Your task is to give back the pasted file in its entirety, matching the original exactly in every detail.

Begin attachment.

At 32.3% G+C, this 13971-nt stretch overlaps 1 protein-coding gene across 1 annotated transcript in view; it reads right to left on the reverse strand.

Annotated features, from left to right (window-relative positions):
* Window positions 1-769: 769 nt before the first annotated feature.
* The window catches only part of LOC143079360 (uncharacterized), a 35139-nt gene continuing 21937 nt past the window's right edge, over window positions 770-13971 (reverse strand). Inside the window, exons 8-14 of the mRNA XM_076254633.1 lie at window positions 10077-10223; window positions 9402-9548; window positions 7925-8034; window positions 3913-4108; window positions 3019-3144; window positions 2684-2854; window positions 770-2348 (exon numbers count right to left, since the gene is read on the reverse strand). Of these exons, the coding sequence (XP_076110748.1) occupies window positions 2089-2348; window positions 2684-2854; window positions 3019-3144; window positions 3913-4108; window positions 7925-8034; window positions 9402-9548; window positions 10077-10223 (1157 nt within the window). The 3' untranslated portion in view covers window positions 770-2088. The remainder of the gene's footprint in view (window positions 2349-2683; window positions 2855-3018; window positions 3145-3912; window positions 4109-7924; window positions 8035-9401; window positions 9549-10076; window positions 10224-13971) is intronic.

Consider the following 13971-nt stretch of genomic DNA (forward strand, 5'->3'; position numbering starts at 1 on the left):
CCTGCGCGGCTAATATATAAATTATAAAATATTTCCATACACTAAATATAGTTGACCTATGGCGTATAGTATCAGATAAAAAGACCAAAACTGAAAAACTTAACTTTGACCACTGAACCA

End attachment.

At 32.3% G+C, this 13971-nt stretch overlaps 1 protein-coding gene across 1 annotated transcript in view; it reads right to left on the reverse strand.

Annotated features, from left to right (window-relative positions):
* Window positions 1-769: 769 nt before the first annotated feature.
* The window catches only part of LOC143079360 (uncharacterized), a 35139-nt gene continuing 21937 nt past the window's right edge, over window positions 770-13971 (reverse strand). Inside the window, exons 8-14 of the mRNA XM_076254633.1 lie at window positions 10077-10223; window positions 9402-9548; window positions 7925-8034; window positions 3913-4108; window positions 3019-3144; window positions 2684-2854; window positions 770-2348 (exon numbers count right to left, since the gene is read on the reverse strand). Of these exons, the coding sequence (XP_076110748.1) occupies window positions 2089-2348; window positions 2684-2854; window positions 3019-3144; window positions 3913-4108; window positions 7925-8034; window positions 9402-9548; window positions 10077-10223 (1157 nt within the window). The 3' untranslated portion in view covers window positions 770-2088. The remainder of the gene's footprint in view (window positions 2349-2683; window positions 2855-3018; window positions 3145-3912; window positions 4109-7924; window positions 8035-9401; window positions 9549-10076; window positions 10224-13971) is intronic.

Consider the following 13971-nt stretch of genomic DNA (forward strand, 5'->3'; position numbering starts at 1 on the left):
CCTGCGCGGCTAATATATAAATTATAAAATATTTCCATACACTAAATATAGTTGACCTATGGCGTATAGTATCAGATAAAAAGACCAAAACTGAAAAACTTAACTTTGACCACTGAACCA